Translation: from english to chinesefrom chinese to english
1 First AmendmentFirst Amendment the ˌFirst Aˈmendment ◙ noun • the statement in the US Constitution that protects freedom of speech and religion and the right to meet in peaceful groups • 第一修正案(美国宪法中保护言论和宗教信仰自由以及和平集会权利的条文)
2 FIRST AMENDMENT"Legal Lexicon":
FIRST AMENDMENT 【to the U.S. Constitution】 - 'Congress shall make no law respecting an establishment of religion, or prohibiting the free exercise thereof; or abridging the freedom of speech, or of the press, or the right of the people peaceably to assemble, and to petition the Government for a redress of grievances.'
For commercial speech to receive First Amendment protection, 'it at least must concern lawful activity and not be misleading.'... does not violate right to free speech because advertisements were... deceptive and misleading in a number of ways, and therefore are not entitled to First Amendment protection. People v. Morse, 21 Cal.App.4th 259, 266.
It is well-settled that a 'prison inmate retains those First Amendment rights that are not inconsistent with his status as a prisoner or with the legitimate penological objectives of the corrections system.' Pell v. Procunier, 417 U.S. 817, 822 ('74).
'【A】ssisting in litigation to vindicate civil rights... and associating for the purpose of assisting persons seeking legal redress' are 'protected by the first amendment.' Rizzo v. Dawson, 778 F.2d 527, 531 (9th Cir.'85).
Several cases have outlined the 'contours' of the First Amendment right to challenge the police. The Supreme Court in City of Houston, Texas v. Hill, 482 U.S. 451 ('87), invalidated a Texas county's ordinance which made verbally challenging an officer in the line of duty unlawful. The Court stated that 'the First Amendment protects a significant amount of verbal criticism and challenge directed at police officers.' Id. at 461. Unless the speech is likely to produce 'a clear and present danger of a serious substantive evil,' the Court stated, it is protected. Id. Indeed, the Court continued, '【t】he freedom of individuals verbally to oppose or challenge police action without thereby risking arrest is one of the principal characteristics by which we distinguish a free nation from a police state.' Id. at 462-3.
Verbally confronting the police is a right all Americans have under the First Amendment. See Hill, 482 U.S. at 461; see also Quiroga, 16 Cal. App. 4th at 966.
The First Amendment protects not only the rights of speech and petition but also the right to contribute financial and other support to a political candidate or a ballot measure. (Citizens Against Rent Control v. Berkeley (1981) 454 U.S. 290, 94.) In addition, the freedom to speak or to petition the government could hardly be protected from Government interference without a correlative associational freedom to engage in group effort toward these ends. (Roberts v. U.S. Jaycees (1984) 468 U.S. 609, 22 ; Hart v. Cult Awareness Network (1993) 13 Cal.App.4th 777, 90.)
There's lots of related stuff in other Library areas including The Constututional law Topic Area, so explore.
3 first amendment
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First Amendment — I (free speech) noun freedom of expression, freedom of right to assemble, freedom of speech, freedom of the right to petition, freedom to amass, freedom to express an opinion, right of free speech associated concepts: Bill of Rights, slander II… … Law dictionary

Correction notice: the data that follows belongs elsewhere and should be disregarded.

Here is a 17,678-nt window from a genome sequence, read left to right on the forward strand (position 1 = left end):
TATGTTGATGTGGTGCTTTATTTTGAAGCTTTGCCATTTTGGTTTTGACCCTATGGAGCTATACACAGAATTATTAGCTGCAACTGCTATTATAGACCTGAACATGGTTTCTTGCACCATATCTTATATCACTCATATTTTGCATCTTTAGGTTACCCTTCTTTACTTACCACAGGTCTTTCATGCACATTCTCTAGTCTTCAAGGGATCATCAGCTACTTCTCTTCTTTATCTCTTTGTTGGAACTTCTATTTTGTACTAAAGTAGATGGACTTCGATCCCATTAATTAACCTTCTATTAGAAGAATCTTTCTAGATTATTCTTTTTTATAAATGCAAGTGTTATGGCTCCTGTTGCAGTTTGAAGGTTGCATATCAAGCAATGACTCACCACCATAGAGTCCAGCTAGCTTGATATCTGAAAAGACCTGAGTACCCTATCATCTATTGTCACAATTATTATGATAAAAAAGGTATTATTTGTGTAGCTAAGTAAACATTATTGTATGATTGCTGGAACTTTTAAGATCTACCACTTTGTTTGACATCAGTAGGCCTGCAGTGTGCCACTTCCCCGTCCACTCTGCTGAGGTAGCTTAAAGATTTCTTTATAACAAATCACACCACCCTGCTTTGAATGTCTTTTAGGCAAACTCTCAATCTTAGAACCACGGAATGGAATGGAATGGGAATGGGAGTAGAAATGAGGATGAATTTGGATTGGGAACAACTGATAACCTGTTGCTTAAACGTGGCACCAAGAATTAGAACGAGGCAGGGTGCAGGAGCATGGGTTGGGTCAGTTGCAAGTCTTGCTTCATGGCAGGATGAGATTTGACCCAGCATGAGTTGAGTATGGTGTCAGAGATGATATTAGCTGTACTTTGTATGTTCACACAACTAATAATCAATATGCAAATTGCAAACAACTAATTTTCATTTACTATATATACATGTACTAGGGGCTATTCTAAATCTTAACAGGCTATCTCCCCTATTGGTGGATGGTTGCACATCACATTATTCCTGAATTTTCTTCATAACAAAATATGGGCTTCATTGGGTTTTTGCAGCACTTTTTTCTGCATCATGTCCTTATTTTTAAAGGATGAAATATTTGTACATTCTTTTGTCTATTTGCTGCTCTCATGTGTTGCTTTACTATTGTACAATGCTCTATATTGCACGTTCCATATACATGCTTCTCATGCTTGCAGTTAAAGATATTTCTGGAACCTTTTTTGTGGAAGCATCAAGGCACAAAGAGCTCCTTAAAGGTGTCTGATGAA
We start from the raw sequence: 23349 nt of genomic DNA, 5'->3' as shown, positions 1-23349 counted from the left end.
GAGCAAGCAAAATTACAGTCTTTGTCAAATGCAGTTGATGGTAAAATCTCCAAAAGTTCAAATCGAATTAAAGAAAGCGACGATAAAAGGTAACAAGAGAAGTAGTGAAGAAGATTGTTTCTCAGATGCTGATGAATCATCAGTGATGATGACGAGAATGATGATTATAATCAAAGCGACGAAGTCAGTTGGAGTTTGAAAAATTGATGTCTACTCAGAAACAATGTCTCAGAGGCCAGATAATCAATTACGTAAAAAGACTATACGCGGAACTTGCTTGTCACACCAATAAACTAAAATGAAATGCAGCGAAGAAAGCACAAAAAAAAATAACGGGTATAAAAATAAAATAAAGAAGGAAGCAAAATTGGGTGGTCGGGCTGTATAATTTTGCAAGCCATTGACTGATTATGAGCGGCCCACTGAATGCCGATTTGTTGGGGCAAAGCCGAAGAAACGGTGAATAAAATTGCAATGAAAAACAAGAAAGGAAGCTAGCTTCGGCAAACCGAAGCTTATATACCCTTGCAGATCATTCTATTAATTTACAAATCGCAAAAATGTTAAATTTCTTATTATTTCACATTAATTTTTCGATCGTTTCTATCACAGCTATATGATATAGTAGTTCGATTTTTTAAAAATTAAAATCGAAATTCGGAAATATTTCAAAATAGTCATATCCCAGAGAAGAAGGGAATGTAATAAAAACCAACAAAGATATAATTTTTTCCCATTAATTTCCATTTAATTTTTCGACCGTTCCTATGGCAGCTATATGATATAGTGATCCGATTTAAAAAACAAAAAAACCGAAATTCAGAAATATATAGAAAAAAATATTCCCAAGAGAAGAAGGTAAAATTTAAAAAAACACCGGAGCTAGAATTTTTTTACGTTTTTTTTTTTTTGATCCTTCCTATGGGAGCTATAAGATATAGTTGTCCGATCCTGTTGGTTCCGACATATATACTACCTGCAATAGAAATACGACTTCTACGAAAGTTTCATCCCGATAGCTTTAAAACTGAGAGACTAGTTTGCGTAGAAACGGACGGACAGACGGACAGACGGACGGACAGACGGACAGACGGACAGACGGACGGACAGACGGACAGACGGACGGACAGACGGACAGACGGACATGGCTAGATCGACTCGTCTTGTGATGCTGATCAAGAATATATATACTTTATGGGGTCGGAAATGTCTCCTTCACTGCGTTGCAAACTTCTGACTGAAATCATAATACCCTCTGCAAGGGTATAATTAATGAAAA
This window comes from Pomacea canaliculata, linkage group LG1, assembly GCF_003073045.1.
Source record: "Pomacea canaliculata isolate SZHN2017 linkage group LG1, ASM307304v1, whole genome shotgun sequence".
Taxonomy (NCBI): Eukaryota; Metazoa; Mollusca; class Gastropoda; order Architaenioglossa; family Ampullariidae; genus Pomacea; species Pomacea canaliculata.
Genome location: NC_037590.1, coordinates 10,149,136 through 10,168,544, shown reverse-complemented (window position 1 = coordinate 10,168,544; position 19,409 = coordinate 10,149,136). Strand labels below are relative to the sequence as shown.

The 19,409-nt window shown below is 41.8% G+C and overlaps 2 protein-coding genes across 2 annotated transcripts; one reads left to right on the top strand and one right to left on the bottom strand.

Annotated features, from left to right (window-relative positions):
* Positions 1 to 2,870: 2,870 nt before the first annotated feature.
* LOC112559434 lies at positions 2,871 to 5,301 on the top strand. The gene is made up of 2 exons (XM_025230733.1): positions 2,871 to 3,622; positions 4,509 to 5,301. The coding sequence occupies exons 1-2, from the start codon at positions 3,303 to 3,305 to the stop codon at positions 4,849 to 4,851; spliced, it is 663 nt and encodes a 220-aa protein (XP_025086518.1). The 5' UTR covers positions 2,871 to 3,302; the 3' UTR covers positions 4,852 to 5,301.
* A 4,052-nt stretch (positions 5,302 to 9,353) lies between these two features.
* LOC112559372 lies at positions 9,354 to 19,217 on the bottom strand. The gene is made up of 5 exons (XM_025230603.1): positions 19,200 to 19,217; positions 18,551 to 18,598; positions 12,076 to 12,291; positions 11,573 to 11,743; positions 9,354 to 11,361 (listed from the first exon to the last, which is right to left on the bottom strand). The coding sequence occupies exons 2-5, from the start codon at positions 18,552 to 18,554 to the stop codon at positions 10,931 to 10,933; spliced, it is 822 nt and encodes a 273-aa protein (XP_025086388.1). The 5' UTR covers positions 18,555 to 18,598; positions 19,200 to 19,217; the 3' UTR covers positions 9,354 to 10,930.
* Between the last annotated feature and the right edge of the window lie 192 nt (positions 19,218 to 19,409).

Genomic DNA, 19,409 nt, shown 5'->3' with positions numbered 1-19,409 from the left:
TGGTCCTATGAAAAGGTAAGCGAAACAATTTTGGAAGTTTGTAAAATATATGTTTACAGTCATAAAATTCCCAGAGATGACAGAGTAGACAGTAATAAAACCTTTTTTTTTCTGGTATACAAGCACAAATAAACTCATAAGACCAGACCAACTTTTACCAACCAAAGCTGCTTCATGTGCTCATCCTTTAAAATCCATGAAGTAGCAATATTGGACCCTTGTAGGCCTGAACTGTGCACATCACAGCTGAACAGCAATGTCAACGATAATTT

First Amendment — Amendment to U.S. Constitution guaranteeing basic freedoms of speech, religion, press, and assembly and the right to petition the government for redress of grievances. The various freedoms and rights protected by the First Amendment have been… … Black's law dictionary
First Amendment — to the U.S. Constitution (provides citizens with freedom of religion, freedom of speech, freedom of the press, freedom of assembly, and the right to petition the government) … English contemporary dictionary
First Amendment — Die ersten zehn Zusätze zur Verfassung der Vereinigten Staaten bilden die Bill of Rights Gedenktafel zum ersten Zusatzartikel in … Deutsch Wikipedia
First Amendment — 1. noun The first of ten amendments to the constitution of the United States, collectively known as the . Some Republicans believe unlimited monetary contributions to a political party should be protected under the First Amendment. 2. adjective … Wiktionary
First Amendment — noun an amendment to the Constitution of the United States guaranteeing the right of free expression; includes freedom of assembly and freedom of the press and freedom of religion and freedom of speech • Topics: ↑law, ↑jurisprudence • Instance… … Useful english dictionary
First Amendment — First A|mend|ment, the a part of the Constitution of the United States which gives US citizens the right of freedom of speech, freedom of the ↑press (=newspapers, radio, and television) , freedom of religion, and freedom of ↑assembly (=the right… … Dictionary of contemporary English
First Amendment — amh. gov First′ Amend′ment n. an amendment to the U.S. Constitution, prohibiting Congress from interfering with freedom of religion, speech, assembly, or petition … From formal English to slang
First Amendment — an amendment to the U.S. Constitution, ratified in 1791 as part of the Bill of Rights, prohibiting Congress from interfering with freedom of religion, speech, assembly, or petition. * * * … Universalium
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First Amendment of the Constitution of Ireland — The First Amendment of the Constitution of Ireland was effected by the First Amendment of the Constitution Act, 1939, and signed into law on 2 September 1939. Its purpose was to extend the constitutional definition of time of war to include a… … Wikipedia